Banjo Dan, 'Spirits' | Album Review | Seven Days | Vermont's Independent Voice

Music » Album Review

Banjo Dan, 'Spirits'


Published June 8, 2022 at 10:00 a.m.

Banjo Dan, Spirits - COURTESY
  • Courtesy
  • Banjo Dan, Spirits

(Self-released, CD, digital)

"Banjo Dan" Lindner's lucky number is seven. That's because seven was the number worn by New York Yankees great Mickey Mantle, writes Lindner in the liner notes to Spirits, his seventh solo album. Linder also reveals that after 50 years, 17 studio albums — including many with his trailblazing Vermont bluegrass band the Mid-Nite Plowboys — two live records and one DVD, Spirits is his last record.

Having covered Lindner for the past 15 years — amazingly, just a fraction of his career — I'll say this: I'll believe that when I see it. Or rather, when I don't. After the Plowboys called it quits in 2012 following a 40-year run, Lindner didn't slip quietly into retirement. He continued to perform and record at an admirable clip. And the Plowboys have been known to reappear on stages around the Green Mountains from time to time, as well. But if Spirits really is Lindner's last record, it's a heck of a "swan song," as he puts it.

It's actually 13 swan songs, if we're being particular, including 12 originals and a twangified version of, appropriately enough, "Swan Lake." They represent what Lindner considers to be some of the finest songwriting of his career. It's hard to argue with him. Like many of his 100-plus original tunes, the new material blends sweet sentimentality with winking charm. But as its title implies, Spirits is, well, a spiritual sort of record. And as one might expect, Lindner's is a gentle sort of spirituality.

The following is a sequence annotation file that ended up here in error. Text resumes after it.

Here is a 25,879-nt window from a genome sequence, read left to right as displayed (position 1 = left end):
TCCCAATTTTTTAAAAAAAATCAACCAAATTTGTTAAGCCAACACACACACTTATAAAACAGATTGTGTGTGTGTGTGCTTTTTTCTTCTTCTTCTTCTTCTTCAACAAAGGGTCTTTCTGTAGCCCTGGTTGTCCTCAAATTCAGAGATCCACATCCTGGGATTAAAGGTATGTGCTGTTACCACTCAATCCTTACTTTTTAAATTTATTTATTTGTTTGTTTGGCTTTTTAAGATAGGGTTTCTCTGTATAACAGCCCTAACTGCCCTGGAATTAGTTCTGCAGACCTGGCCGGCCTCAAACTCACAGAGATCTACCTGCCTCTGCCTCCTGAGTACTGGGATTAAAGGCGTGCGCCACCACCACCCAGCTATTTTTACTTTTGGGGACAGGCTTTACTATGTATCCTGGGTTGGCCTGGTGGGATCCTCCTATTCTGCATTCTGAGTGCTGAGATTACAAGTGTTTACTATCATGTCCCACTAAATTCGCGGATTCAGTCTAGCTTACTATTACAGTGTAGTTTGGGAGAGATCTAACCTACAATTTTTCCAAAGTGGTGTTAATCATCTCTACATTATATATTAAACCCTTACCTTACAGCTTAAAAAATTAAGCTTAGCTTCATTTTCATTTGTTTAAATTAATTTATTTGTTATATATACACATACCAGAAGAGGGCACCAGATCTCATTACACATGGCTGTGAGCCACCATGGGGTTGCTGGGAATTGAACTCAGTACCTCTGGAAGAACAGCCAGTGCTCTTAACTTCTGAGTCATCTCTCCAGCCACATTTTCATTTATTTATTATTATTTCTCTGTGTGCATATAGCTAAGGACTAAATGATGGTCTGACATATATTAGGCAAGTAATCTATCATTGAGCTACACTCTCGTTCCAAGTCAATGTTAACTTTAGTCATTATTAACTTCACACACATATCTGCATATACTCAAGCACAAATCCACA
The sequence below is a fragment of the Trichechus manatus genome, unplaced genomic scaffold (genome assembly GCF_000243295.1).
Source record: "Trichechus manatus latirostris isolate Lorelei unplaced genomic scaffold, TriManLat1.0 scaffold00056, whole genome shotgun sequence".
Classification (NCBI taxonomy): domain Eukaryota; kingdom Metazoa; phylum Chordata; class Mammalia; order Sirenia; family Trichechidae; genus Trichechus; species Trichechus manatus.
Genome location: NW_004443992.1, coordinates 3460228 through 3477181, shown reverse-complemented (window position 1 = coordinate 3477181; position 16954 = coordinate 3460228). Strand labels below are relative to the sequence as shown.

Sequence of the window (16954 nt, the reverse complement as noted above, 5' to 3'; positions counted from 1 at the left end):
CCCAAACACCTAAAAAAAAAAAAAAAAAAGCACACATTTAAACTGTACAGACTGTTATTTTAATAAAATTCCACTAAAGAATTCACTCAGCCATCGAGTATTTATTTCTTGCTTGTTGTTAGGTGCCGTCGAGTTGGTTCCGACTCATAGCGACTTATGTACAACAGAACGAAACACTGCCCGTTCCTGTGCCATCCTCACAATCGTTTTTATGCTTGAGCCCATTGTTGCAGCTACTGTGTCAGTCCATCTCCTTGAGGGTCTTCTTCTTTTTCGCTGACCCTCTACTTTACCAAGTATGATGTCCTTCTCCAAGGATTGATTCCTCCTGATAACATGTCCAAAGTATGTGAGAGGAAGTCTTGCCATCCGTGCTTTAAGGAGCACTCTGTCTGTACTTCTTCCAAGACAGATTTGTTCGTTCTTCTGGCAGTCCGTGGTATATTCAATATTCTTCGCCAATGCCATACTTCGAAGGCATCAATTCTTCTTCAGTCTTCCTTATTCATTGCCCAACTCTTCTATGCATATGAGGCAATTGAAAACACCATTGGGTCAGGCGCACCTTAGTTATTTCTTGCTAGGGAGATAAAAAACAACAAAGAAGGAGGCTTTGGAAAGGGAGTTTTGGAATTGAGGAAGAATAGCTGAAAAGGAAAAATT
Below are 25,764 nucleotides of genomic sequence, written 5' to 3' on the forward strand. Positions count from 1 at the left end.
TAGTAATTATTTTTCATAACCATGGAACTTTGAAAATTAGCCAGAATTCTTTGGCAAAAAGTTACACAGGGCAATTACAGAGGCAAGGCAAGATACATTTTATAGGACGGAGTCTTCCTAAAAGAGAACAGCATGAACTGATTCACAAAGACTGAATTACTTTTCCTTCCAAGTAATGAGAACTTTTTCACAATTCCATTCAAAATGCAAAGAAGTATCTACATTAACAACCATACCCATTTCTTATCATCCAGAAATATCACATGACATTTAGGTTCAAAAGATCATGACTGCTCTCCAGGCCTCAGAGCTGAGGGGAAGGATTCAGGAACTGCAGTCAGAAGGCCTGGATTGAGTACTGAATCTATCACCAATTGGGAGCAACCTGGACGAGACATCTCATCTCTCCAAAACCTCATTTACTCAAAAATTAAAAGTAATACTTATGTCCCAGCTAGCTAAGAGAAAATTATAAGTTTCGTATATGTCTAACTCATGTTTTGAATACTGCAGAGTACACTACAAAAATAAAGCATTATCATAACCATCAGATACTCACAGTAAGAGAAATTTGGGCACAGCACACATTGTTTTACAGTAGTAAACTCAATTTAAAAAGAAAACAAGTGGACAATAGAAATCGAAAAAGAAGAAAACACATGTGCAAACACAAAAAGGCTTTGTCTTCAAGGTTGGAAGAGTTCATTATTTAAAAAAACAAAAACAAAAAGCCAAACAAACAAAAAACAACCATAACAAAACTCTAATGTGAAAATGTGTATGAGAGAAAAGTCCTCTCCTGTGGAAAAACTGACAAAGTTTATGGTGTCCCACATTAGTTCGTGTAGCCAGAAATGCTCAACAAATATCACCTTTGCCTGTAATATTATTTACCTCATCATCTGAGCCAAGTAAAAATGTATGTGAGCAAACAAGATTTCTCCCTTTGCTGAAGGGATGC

Opener "Pandora" waltzes in on a rolling banjo line and Jon Glik's lilting fiddle as Lindner recounts the Greek myth of Pandora's box. But the following track, "Tell the Bees," really sets the album's tone.

Bob Amos, one of many notable Vermont guests, takes lead vocals, giving life to Lindner's writing in his pure, clear tenor. "Tell the bees the hour is nigh / Time has come to say goodbye," Amos sings, harmonizing with his daughter, Sarah Amos, and Lindner. Then, "When my last frail breath is drawn / Tell the bees to fly me home."

On "Jesus Wept," inspired by the closest thing to an expletive Lindner's Quaker mother was ever heard to utter, he wonders what J.C. might weep about if he returned now. Predictably, Lindner finds no shortage of material — "A dark morass of evil and despair / a viper's pit of sin and misery," he sings.

That's not to say Lindner's spiritual ruminations are all bleak. "The Big Game" is a rowdy bluegrass romp set at a poker game with the Devil — voiced by Nate Gusakov — with the highest stakes imaginable. And brother Willy Lindner takes the lead on the album's most uplifting track, "Rainbow."

The record, and perhaps Banjo Dan's recording career, closes on "Wooly Bear," about an old Vermont tradition of predicting the length of an upcoming winter by the stripes on the woolly bear caterpillar. It's a metaphor, of course, which Lindner reveals with his signature humble style, singing, "Wooly Bear, Wooly Bear, what do you know? / Will we have a mild winter, or 10 feet of snow? / Will we ever find respite amid all this strife? / Will we ever find peace in this life?"

Spirits is available at

Speaking of Banjo Dan, Spirits